They don’t have a legit address. They commonly change their address and the majority of the time is a Post Office box. In fact, when the story came out, they changed it once again to hide from people, which adds a bit of comedy to the story. They said they changed to “protect the kids” but it is a clear attempt to try to run away from the problems at hand.

Another red flag is where they play. Millard West plays in the Metro Conference and plays most of those teams. Bishop Sycamore, on the other hand, plays in the Texas Christian Athletic League. A team, based in Columbus, Ohio, plays in the Texas Christian Athletic League. What’s crazy is if you were to go to Ohio’s history of all of the high school teams to play in the state, nothing pops up for the Centurions. They rarely ever play those teams in Ohio or Texas, and travel across the country. 

To add a little bit of spice to the story, let’s throw in the fact that this fake team has been playing for the past two years. This scam got away with it for a season and a half, and no one even thought that it was weird seeing a massive quarterback truck a player as hard as he did with his height and weight bigger than most lineman. This video from last year shows how it went right under our noses, as this viral video shows how a massive qb is able to put a move on a high schooler. At first it may have been a freak of nature teen, but now looking back it looks like it probably was a person in their early 20s, making a younger player break his ankles.

The team last year was abysmal, too. To start, they lost every game. They were so bad, the team was outscored 42-227 for the entire season. Their quarterback had a record on MaxPreps, so we could learn a bit about his past. He played for four years in Louisiana. And he may be lying on that, too. One of the players they had claimed had over two dozen offers from top schools, but that was fake, along with a fake HUDL page. The extent that these players were able to pull off is insane in its own right, as the current players still claim that they have done nothing wrong, and that they are all high school students, and even take offense to the allegations.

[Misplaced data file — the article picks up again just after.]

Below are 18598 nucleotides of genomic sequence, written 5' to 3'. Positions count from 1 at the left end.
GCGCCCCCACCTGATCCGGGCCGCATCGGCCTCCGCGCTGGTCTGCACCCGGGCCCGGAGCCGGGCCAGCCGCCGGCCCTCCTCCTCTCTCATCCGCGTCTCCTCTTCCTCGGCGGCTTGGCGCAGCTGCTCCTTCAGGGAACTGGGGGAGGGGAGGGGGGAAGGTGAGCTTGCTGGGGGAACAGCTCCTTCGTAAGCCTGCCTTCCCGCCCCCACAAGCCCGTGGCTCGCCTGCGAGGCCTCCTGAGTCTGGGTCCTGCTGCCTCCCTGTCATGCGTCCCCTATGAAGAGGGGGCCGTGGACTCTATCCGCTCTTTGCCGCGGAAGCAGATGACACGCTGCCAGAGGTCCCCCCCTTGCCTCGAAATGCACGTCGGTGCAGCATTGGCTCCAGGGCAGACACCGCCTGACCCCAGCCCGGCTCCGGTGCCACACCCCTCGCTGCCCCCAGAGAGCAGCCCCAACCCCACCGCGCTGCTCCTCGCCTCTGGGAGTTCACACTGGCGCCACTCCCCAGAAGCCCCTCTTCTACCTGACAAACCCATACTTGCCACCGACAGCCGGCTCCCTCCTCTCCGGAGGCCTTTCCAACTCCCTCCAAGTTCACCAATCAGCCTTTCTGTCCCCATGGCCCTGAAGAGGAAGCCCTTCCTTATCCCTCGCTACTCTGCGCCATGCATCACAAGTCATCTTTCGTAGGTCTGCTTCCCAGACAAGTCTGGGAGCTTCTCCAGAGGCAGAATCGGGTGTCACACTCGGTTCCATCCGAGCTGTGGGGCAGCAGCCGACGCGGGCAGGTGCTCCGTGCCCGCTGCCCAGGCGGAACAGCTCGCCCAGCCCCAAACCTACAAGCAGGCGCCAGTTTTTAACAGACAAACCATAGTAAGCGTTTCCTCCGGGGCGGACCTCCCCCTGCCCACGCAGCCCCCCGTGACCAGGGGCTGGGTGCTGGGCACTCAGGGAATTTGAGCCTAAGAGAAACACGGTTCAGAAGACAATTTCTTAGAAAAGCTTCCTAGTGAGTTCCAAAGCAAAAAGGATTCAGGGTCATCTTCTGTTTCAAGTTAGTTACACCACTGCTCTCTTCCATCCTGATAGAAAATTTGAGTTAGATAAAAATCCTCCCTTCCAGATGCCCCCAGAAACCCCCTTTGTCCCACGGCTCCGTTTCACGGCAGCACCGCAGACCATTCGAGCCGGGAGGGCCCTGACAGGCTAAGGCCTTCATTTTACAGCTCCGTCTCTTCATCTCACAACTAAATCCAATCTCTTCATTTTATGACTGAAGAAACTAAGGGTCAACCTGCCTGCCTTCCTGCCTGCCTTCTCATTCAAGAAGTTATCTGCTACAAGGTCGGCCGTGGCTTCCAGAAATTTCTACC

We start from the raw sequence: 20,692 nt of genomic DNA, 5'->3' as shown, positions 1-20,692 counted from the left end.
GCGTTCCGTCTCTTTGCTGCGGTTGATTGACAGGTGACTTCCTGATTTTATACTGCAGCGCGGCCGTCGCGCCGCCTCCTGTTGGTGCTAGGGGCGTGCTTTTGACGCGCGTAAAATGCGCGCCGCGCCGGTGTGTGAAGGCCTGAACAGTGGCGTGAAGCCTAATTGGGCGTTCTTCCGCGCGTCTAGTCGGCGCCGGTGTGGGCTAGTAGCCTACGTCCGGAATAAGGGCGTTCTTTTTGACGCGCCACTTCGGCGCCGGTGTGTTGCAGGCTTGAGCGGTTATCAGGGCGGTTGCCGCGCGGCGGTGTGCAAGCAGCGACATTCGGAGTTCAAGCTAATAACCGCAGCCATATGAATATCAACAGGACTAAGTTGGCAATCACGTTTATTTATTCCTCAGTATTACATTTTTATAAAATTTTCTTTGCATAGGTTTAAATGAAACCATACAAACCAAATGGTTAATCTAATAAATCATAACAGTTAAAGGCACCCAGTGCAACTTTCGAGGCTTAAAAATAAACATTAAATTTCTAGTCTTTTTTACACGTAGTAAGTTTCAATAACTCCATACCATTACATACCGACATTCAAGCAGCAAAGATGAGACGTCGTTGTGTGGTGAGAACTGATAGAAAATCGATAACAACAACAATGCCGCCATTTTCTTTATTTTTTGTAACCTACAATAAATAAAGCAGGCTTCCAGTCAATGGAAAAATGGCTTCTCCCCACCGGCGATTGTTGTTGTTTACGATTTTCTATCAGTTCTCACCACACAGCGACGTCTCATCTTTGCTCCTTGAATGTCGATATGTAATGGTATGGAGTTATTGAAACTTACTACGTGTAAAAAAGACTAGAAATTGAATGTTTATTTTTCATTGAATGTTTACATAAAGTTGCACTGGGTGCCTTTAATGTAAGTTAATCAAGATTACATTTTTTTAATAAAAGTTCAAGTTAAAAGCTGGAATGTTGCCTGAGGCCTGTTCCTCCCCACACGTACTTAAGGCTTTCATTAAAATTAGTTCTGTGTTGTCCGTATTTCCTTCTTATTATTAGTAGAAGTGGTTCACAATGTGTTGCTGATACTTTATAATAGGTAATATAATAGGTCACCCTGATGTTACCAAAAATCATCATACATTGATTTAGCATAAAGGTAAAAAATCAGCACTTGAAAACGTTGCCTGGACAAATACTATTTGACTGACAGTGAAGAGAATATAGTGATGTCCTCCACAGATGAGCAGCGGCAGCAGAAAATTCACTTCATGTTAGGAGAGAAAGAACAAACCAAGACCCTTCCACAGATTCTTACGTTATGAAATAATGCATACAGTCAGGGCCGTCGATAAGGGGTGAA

It doesn’t stop at the players either. The entire operation screams that of a scam. The head coach had an active warrant for his arrest. The reason was because he and two other people had done the same exact thing that happened at Bishop Sycamore in a completely different state. Their coach, Roy Johnson, had an active warrant for his arrest, joined alongside Andre Peterson posing as the director of operations, and Jay Richardson, who had long standing connections with the two, and in fact had done something very similar with a team called “The Christains of Faith.”The Christains of Faith was the original Bishop Sycamore. Same guys, same premise, same sinister intent. Then in September of 2019, they were revoked of academic institutions. The reason was as the school didn’t have any classes. The church separated from the team, and claimed they never associated with them in the first place. The players were hurt so much that they ended up having to steal from supermarkets just to eat.

The way they get these players on board is with three simple points: God, recruitment and stability. Taking innocent young men and manipulating them into their scamming ways. The state of Ohio has no record of any Christian school of Bishop Sycamore, and neither does Texas. And that’s what they did back in 2018. 

While the future of the team and players is in question, they have stopped playing all games. The players, regardless if they are of the age of eligibility to play high school sports, will never be able to play it again, and most likely won’t be able to go to a college to get an education. The coaches should receive a high type of punishment, as they completely ruined these kids chances of getting out of the system that they were in. It also puts questions on how they got away with this for three years, and if there are teams like this, making money from taking kids who think they can do something and go pro, just to have to fend for themselves.